The prison ward Cristescu introduced the so-called “silence rule”, which banned prisoners from talking to each other. This rule was abolished in April 1936, after protests by the prisoners. Until its abolition, prisoners would communicate through hand gestures or Morse signals.
Prisoners who died during their detention were buried in unmarked graves in an improvised cemetery just outside the prison walls. The cemetery was known among inmates as “The Three Plum Trees”.
Doftana Prison became a place of pilgrimage during the regime of dictator Nicolae Ceausescu. It was regularly used as a ceremonial site for the students joining the Pioneers organization or the Communist Youth Organization. Ceausescu himself used to visit the prison museum quite often, and was received enthusiastically by locals and welcomed with red-carpet ceremonies. Despite being declared a historic monument, the prison is now a complete ruin, having suffered damages during the earthquakes of 1940, 1977, as well as during the winter of 2011, when the massive snowfall caused the roof to collapse.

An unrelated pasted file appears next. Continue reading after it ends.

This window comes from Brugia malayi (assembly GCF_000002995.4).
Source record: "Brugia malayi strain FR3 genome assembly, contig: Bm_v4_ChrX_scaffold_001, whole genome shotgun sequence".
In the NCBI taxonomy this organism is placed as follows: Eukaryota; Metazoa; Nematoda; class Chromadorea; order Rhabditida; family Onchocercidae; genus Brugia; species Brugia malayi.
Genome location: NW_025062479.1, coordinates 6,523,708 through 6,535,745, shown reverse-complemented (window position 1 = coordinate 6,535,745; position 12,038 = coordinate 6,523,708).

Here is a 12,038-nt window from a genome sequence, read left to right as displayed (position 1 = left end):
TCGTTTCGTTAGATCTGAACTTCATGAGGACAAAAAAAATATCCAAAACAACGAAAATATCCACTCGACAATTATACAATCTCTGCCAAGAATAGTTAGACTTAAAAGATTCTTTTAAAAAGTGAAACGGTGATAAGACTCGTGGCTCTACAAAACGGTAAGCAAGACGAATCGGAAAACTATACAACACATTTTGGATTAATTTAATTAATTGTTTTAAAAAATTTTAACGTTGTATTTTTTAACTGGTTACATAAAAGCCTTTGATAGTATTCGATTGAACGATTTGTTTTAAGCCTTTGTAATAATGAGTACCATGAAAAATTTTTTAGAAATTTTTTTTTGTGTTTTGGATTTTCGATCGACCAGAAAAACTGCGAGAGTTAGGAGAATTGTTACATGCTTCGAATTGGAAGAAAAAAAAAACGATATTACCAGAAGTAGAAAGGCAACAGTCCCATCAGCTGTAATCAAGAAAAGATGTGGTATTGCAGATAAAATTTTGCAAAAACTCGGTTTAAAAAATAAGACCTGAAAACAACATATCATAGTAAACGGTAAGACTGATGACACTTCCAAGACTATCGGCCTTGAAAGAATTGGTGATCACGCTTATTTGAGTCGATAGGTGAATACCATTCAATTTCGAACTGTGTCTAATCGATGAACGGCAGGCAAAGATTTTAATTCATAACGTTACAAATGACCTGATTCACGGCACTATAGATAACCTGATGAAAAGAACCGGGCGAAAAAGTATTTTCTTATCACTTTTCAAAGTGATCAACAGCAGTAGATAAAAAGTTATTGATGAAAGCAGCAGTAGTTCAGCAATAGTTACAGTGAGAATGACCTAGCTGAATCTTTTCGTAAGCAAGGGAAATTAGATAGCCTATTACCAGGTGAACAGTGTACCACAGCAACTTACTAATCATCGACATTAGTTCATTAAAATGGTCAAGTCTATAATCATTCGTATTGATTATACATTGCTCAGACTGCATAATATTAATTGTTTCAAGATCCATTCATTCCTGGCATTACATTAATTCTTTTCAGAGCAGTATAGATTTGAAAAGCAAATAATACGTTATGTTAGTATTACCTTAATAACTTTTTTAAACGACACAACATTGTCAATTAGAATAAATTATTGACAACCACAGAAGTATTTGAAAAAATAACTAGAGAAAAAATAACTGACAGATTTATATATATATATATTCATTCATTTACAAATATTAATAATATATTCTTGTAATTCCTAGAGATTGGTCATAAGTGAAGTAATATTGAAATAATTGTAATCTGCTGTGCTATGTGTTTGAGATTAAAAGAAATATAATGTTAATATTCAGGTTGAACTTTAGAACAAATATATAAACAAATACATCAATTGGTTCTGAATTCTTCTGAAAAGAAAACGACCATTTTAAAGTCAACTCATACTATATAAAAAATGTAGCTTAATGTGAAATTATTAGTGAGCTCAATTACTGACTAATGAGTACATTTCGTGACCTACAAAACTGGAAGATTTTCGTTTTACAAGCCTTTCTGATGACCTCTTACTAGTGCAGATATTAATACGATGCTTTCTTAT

According to estimates, the prison is valued at about 1.2 million euro. Some investors were interested in buying the building and turning it into a medical clinic or into a modern hotel that would still preserve the prison feeling, but none of these plans came through. In the meantime, the building continues to decay slowly but surely, exposed to the natural elements and to ignorant locals who steal construction material or scrap metal from its structures.
For more pictures of Doftana Prison, visit: https://flic.kr/s/aHskcspN2z
One of our readers has shared this amazing video filmed using a drone: